Search results for 'Peg' (try it on Scholar)

147 found
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  1.  15
    Stefanie Rocknak (2015). Review of Beauty Unlimited, Peg Zeglin Brand, Ed. [REVIEW] Apa Newsletter on Feminism and Philosophy 15 (1):14-16.
  2. Dennis J. Delprato & Elizabeth J. Baker (1974). Concreteness of Peg Words in Two Mnemonic Systems. Journal of Experimental Psychology 102 (3):520.
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  3.  21
    Ernest D. Prentice, L. Antonson, Lyal G. Leibrock, Vikram C. Prabhu, Timothy K. Kelso & Thomas D. Sears (forthcoming). An Update on the PEG-SOD Study Involving Incompetent Subjects: FDA Permits an Exception to Informed Consent Requirements. IRB: Ethics & Human Research.
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  4.  42
    Roger Emerson (1983). Sister Peg: A Pamphlet Hitherto Unknown by David Hume. [REVIEW] Hume Studies 9 (1):74-81.
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  5.  60
    Patchen Markell (2008). Review of Peg Birmingham, Serena Parekh, Hannah Arendt and Human Rights: The Predicament of Common Responsibility; Hannah Arendt and the Challenge of Modernity: A Phenomenology of Human Rights. [REVIEW] Notre Dame Philosophical Reviews 2008 (12).
  6.  45
    Dianna Taylor (2010). Peg Birmingham: Hannah Arendt and Human Rights: The Predicament of Common Responsibility. [REVIEW] Continental Philosophy Review 42 (4):591-595.
  7.  5
    Donna Engelmann (2013). Beauty Unlimited," Edited by Peg Zeglin Brand". Teaching Philosophy 36 (4):423-427.
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  8.  5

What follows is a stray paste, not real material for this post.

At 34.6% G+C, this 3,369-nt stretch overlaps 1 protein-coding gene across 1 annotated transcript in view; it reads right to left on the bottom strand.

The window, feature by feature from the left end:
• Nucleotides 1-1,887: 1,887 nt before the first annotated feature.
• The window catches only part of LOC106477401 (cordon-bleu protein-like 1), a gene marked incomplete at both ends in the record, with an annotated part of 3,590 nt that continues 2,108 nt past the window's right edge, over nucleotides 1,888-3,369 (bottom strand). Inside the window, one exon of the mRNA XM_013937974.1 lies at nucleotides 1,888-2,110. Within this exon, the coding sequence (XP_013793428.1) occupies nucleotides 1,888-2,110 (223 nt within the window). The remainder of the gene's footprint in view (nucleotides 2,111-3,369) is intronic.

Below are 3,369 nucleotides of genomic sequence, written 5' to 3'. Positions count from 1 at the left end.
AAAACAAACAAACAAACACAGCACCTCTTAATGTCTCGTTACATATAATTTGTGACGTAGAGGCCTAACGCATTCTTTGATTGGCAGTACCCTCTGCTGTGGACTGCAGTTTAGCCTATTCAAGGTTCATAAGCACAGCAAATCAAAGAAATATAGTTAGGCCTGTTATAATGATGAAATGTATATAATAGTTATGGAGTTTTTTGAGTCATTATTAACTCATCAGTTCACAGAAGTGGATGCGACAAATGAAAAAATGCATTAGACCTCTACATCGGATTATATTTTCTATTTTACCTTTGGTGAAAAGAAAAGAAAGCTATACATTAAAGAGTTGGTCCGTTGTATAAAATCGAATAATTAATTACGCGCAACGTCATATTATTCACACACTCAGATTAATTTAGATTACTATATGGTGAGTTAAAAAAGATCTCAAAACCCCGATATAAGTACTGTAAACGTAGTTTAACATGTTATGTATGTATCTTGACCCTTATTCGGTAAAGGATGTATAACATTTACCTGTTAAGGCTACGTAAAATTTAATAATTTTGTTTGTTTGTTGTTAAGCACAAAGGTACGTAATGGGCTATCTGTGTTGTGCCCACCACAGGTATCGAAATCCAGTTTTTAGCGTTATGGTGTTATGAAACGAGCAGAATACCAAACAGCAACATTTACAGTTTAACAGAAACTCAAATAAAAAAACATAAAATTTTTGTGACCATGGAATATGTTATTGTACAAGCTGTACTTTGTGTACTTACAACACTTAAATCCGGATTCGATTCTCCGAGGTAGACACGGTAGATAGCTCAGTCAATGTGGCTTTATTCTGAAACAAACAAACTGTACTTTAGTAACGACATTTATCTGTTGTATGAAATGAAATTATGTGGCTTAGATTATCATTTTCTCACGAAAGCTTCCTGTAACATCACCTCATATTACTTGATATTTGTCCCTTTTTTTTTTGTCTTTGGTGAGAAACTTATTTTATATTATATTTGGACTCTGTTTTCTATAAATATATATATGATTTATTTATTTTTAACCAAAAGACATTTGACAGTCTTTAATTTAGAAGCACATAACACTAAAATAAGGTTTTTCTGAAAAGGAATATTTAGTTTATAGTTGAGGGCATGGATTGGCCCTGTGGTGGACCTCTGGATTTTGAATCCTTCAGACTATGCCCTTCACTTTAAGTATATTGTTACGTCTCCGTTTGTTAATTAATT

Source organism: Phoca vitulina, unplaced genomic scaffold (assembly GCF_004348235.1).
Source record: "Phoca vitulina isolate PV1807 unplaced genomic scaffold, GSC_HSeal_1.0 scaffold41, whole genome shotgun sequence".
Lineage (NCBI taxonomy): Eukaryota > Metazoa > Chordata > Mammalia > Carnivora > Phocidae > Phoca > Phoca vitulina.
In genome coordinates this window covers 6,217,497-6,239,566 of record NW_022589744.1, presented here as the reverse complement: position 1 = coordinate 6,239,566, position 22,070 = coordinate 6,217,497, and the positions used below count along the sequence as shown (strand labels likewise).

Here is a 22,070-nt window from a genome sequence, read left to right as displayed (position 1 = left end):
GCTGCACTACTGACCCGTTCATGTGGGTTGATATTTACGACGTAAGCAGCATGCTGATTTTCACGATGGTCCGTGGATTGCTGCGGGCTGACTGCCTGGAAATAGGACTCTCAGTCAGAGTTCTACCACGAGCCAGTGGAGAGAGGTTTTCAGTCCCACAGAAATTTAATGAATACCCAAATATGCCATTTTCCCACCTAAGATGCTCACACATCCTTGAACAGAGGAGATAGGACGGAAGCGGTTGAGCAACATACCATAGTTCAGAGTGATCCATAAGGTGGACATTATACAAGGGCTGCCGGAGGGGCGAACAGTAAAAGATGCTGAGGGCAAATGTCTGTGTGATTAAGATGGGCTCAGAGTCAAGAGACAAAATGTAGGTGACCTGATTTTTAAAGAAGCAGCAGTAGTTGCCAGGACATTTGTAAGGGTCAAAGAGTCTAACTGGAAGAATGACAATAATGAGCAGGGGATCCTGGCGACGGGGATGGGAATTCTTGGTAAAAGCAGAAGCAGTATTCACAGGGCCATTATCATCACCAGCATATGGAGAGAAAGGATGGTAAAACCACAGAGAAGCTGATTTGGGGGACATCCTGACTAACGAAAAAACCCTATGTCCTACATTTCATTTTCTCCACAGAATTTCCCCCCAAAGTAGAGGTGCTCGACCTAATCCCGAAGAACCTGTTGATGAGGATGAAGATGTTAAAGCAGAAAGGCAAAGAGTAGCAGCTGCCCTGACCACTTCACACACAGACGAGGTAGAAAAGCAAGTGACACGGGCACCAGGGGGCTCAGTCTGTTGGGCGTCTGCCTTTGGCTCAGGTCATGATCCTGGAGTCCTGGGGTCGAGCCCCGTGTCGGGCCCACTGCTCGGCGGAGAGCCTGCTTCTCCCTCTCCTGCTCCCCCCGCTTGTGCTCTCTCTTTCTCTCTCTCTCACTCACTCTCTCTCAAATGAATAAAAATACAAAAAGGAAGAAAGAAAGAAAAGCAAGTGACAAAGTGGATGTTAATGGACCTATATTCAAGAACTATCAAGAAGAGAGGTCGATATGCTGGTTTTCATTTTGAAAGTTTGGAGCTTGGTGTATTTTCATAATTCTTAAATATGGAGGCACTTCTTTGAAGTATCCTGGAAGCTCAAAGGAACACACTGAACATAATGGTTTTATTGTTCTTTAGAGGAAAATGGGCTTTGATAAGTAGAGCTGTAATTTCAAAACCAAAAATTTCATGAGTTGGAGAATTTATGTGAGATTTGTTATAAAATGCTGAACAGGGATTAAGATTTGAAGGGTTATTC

Roger Emerson (2010). Sister Peg. Hume Studies 9 (1):74-81.
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  9.  5
    Fredric Jameson (2008). The Square Peg in the Round Hole or the History of Spaceflight. Critical Inquiry 34 (S2):S172 - S183.
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  10.  14
    Susan Hekman (2008). Review of Peg O'Connor, Morality and Our Complicated Form of Life: Feminist Wittgensteinian Metaethics. [REVIEW] Notre Dame Philosophical Reviews 2008 (10).
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  11.  4
    James Lindemann Nelson (2010). Book Reviews: Morality and Our Complicated Form of Life: Feminist Wittgensteinian Metaethics. By Peg O'Connor. [REVIEW] Hypatia 25 (1):242-244.
  12.  8
    Colin Gavaghan (1998). Off-the-Peg Offspring in the Genetic Supermarket. Philosophy Now 22:18-21.
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  13.  2
    L. S. Gittner, M. J. Roach, G. Kikano, S. Grey & N. V. Dawson (2011). Health Service Research: the Square Peg in Human Subjects Protection Regulations. Journal of Medical Ethics 37 (2):118-122.
    Protection of human participants is a fundamental facet of biomedical research. We report the activities of a health service research study in which there were three institutional (...)
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  14.  2
    Richard A. Jones (2007). Oppression and Responsibility, by Peg O'Connor. Radical Philosophy Review 10 (2):191-195.
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  15.  8
    John R. Williams (2007). Athens and Jerusalem: George Grant's Theology, Philosophy, and Politics. Edited by Ian Angus, Ron Dart, and Randy Peg Peters. Heythrop Journal 48 (6):1010–1011.
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  16.  8